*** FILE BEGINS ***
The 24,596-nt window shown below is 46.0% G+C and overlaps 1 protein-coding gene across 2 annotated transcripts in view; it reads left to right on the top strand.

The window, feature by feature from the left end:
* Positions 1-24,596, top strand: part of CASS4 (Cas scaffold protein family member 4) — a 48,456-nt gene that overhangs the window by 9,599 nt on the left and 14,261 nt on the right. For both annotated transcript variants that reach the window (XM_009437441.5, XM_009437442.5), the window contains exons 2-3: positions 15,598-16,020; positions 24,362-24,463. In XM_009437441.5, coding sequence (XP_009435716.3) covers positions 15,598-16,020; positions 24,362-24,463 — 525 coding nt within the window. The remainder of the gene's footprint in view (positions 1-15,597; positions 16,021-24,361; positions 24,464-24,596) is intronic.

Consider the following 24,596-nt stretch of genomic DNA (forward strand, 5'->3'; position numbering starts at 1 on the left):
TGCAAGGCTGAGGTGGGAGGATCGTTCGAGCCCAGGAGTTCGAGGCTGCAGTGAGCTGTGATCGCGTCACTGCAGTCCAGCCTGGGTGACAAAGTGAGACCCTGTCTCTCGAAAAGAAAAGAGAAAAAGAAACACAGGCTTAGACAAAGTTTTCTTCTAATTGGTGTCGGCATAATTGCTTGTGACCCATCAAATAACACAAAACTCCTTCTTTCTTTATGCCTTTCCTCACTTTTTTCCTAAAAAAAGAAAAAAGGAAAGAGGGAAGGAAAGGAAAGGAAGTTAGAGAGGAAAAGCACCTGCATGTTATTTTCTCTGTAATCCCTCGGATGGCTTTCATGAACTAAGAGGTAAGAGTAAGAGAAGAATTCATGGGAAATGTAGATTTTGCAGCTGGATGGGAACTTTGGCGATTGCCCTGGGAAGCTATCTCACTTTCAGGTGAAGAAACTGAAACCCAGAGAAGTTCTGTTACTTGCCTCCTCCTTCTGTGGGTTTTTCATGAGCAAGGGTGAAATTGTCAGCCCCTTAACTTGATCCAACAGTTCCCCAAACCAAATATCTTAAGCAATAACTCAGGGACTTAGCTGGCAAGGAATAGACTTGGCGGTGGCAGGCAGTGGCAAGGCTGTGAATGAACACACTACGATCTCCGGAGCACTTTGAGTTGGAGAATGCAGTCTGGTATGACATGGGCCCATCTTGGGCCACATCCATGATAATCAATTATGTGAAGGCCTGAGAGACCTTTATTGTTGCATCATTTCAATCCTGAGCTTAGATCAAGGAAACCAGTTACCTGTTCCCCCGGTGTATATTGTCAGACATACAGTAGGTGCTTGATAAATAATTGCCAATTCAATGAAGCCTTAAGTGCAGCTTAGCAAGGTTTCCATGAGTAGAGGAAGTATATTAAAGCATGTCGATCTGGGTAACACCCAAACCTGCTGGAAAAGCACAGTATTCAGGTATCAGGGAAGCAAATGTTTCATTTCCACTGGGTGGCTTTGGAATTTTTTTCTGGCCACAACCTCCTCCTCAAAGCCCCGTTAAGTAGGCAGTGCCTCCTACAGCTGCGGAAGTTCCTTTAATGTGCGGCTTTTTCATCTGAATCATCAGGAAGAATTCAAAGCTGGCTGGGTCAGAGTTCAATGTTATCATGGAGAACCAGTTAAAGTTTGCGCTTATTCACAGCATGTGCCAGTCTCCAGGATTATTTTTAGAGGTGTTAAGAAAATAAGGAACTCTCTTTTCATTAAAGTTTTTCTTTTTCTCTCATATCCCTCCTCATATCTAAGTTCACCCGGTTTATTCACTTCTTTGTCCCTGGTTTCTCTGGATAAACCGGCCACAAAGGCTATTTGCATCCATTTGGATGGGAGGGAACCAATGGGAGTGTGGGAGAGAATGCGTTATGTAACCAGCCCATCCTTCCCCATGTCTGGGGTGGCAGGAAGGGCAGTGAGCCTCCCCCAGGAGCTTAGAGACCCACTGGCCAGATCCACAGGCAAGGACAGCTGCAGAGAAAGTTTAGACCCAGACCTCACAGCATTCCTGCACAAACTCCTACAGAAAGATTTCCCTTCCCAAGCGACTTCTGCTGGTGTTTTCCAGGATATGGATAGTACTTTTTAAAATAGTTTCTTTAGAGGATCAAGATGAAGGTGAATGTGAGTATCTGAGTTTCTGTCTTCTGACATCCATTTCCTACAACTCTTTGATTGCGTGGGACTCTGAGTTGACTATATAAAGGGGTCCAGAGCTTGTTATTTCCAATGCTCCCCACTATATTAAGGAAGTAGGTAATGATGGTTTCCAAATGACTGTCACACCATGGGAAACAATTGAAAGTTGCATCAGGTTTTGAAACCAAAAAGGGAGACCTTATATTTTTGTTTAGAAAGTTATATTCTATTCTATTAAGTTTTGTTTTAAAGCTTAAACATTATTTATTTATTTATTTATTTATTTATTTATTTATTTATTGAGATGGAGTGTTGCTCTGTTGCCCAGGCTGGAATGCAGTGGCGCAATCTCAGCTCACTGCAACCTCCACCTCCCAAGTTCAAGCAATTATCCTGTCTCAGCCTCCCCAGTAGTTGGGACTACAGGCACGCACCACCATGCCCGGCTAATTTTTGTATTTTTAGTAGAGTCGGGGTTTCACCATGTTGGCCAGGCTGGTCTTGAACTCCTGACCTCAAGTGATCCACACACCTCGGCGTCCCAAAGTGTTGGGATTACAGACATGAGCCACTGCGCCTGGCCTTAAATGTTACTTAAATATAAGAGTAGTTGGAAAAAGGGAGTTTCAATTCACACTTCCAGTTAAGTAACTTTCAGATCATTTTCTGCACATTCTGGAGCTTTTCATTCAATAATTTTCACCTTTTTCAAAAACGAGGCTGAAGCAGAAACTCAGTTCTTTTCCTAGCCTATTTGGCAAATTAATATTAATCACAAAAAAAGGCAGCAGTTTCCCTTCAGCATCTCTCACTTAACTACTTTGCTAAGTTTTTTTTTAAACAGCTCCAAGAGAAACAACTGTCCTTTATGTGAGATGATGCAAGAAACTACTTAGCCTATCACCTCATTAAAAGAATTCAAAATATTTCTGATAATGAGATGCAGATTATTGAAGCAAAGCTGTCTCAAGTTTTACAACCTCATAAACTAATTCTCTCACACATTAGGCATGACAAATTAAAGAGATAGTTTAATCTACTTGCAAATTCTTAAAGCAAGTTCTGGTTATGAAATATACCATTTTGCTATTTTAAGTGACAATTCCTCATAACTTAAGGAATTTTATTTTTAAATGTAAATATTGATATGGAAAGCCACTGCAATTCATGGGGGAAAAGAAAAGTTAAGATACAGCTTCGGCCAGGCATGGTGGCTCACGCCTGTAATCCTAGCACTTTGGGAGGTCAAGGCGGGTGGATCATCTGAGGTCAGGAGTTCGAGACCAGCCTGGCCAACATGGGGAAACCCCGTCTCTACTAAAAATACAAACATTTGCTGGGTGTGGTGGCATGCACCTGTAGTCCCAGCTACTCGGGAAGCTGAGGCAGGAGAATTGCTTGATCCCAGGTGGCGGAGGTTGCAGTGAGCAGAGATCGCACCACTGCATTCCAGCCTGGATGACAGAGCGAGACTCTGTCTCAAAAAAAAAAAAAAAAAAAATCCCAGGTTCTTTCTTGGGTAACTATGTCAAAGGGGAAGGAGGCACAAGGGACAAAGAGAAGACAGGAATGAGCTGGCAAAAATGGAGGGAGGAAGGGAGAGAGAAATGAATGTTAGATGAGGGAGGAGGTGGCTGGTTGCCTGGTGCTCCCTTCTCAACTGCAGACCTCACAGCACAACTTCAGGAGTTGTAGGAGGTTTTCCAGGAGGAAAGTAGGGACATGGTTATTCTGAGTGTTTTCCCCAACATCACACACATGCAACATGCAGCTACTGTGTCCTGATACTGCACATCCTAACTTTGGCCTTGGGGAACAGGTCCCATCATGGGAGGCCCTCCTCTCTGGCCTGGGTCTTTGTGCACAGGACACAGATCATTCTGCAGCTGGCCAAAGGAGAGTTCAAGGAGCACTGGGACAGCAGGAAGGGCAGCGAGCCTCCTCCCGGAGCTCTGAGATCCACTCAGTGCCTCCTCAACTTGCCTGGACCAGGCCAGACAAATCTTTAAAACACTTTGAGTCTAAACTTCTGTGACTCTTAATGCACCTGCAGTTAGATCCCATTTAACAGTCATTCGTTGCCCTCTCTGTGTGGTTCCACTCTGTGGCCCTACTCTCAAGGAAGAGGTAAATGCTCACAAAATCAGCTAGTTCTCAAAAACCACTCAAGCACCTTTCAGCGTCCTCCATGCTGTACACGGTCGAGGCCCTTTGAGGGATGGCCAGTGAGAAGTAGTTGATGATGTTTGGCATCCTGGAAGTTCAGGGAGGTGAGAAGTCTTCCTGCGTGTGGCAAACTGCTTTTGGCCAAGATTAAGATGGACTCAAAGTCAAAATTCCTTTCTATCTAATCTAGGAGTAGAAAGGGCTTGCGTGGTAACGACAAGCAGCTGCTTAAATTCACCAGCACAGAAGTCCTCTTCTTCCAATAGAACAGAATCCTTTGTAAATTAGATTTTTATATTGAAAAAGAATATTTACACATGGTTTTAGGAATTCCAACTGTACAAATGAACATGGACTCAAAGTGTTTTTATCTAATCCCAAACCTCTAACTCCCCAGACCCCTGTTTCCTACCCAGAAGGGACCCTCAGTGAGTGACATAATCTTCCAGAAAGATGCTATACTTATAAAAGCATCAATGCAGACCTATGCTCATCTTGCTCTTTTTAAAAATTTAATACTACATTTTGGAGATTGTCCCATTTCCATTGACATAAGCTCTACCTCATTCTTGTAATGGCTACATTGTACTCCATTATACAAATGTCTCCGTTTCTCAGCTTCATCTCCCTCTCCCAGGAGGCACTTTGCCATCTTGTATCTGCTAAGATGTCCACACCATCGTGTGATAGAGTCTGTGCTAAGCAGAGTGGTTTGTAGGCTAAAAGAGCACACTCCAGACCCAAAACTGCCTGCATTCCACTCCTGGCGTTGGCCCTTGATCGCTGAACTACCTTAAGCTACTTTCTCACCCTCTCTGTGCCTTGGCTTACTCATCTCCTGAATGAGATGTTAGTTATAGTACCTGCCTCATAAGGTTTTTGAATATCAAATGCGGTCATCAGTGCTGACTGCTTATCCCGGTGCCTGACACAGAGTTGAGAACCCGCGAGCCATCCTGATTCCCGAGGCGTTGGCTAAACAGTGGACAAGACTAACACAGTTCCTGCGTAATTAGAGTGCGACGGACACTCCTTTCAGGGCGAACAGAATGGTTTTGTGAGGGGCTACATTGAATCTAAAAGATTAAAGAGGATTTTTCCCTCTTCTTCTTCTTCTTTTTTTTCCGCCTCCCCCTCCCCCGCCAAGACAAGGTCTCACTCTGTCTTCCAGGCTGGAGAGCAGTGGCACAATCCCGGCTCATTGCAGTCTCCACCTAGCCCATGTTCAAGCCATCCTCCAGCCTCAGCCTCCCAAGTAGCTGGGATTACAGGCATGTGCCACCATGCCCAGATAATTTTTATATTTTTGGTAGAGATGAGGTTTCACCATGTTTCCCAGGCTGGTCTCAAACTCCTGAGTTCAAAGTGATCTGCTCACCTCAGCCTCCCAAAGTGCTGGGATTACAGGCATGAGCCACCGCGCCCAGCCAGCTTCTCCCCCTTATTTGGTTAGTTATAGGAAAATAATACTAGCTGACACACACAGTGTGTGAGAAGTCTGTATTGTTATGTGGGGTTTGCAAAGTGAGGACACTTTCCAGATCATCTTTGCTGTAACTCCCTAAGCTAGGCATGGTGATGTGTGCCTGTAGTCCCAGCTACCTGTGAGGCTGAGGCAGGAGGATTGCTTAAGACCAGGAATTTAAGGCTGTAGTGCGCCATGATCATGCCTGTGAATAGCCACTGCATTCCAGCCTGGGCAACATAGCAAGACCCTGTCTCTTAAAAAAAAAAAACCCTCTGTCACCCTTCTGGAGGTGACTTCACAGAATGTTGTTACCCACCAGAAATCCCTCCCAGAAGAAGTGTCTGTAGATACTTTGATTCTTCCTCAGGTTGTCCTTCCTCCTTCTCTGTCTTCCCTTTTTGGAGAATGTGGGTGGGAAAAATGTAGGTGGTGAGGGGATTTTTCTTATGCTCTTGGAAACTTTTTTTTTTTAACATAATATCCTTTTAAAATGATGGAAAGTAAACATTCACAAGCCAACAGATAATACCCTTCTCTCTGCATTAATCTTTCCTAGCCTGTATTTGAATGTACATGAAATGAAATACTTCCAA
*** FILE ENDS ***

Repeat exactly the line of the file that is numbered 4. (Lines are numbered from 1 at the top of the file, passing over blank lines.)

Consider the following 24,596-nt stretch of genomic DNA (forward strand, 5'->3'; position numbering starts at 1 on the left):